backcountry in Praxmar
Last Monday and Tuesday, Annette and I had work-related meetings in South Tyrol (northern Italy). We visited several production facilities owned by the Rubner Group, a holding company that includes manufacturers of glulam beams, wood panels, engineered timbers, and pre-fabricated houses. Since it’s January and the Alps are between Germany and Italy, we decided to spend the weekend near Innsbruck, Austria, on our way south.
For years Annette has been interested in backcountry skiing. She got a taste of it last year while visiting our friends Julie, Adam and Christina in Idaho, but she has always wanted to ski backcountry in the Alps. Last weekend we were able to try it.
Annette, our daughters and I spent New Year’s Eve in Bonn with Annette’s two sisters and their families. On the drive back to Berlin, I heard numerous reports on the radio about an explosion in the Nordrhein-Westfalen town of Euskirchen. The operator of a large excavator working at a rubble disposal yard had been killed when his machine struck what was thought to be unexploded ordinance from WWII. Windows within a 500 meter radius were shattered by the blast. Debris from the explosion was found nearly a kilometer away. The authorities believe that this bomb may previously have been encased in concrete, as was sometimes done when defusing was not feasible.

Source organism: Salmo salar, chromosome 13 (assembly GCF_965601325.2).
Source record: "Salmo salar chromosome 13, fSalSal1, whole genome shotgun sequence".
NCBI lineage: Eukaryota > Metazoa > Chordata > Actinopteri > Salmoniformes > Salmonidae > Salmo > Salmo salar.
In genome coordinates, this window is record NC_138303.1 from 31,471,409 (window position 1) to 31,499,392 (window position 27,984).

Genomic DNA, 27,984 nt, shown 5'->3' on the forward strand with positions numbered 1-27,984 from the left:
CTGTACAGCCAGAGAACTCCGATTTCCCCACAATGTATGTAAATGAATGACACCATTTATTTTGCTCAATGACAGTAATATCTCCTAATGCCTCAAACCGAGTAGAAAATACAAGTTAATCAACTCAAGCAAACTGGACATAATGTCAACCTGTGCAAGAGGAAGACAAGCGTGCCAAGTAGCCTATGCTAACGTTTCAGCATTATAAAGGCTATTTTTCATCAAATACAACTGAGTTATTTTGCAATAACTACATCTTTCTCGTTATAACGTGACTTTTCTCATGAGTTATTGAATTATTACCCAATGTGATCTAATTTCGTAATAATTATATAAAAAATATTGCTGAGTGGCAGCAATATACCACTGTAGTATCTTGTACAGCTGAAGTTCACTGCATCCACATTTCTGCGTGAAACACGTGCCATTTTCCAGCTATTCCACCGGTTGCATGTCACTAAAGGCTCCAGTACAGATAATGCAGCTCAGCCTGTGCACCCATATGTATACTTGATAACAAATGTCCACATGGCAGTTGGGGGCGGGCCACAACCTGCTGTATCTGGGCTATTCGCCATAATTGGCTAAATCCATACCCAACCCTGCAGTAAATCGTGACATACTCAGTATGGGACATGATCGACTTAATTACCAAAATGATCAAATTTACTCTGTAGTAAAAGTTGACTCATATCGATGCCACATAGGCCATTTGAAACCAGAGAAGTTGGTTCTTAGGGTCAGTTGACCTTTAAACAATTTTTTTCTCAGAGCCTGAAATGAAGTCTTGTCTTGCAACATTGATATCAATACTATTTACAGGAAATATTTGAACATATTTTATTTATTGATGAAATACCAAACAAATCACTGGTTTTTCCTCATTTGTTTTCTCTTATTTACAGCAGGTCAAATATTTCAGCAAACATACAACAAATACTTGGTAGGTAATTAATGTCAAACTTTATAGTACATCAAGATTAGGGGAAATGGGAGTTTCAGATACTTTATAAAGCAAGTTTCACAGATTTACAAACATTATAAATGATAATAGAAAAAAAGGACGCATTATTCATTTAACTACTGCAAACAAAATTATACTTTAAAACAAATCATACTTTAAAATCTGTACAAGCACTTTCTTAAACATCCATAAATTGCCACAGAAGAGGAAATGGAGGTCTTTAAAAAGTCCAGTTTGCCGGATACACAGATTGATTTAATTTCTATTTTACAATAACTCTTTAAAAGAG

Approximately one tenth of the millions of bombs dropped by British and American planes on Germany during WWII did not explode. Every year, over 2,000 tons of unexploded bombs and other munitions are recovered. Unexploded ordinance is common enough that companies routinely hire private bomb disposal teams to check that sites are safe prior to construction. Safely disposing of the bombs is increasingly difficult as they decay over time. Continue reading
In late November I attended a conference sponsored by the German Energy Agency, which goes by the acronym “dena” (Deutsche Energie Agentur). I wrote about the conference for the website GreenBuildingAdvisor.com. The article is available here.
Portions of dena’s website are available in English here.
dena conference logo
Peter Altmaier, (then) Federal Minister for the Environment, Nature Conservation and Nuclear Safety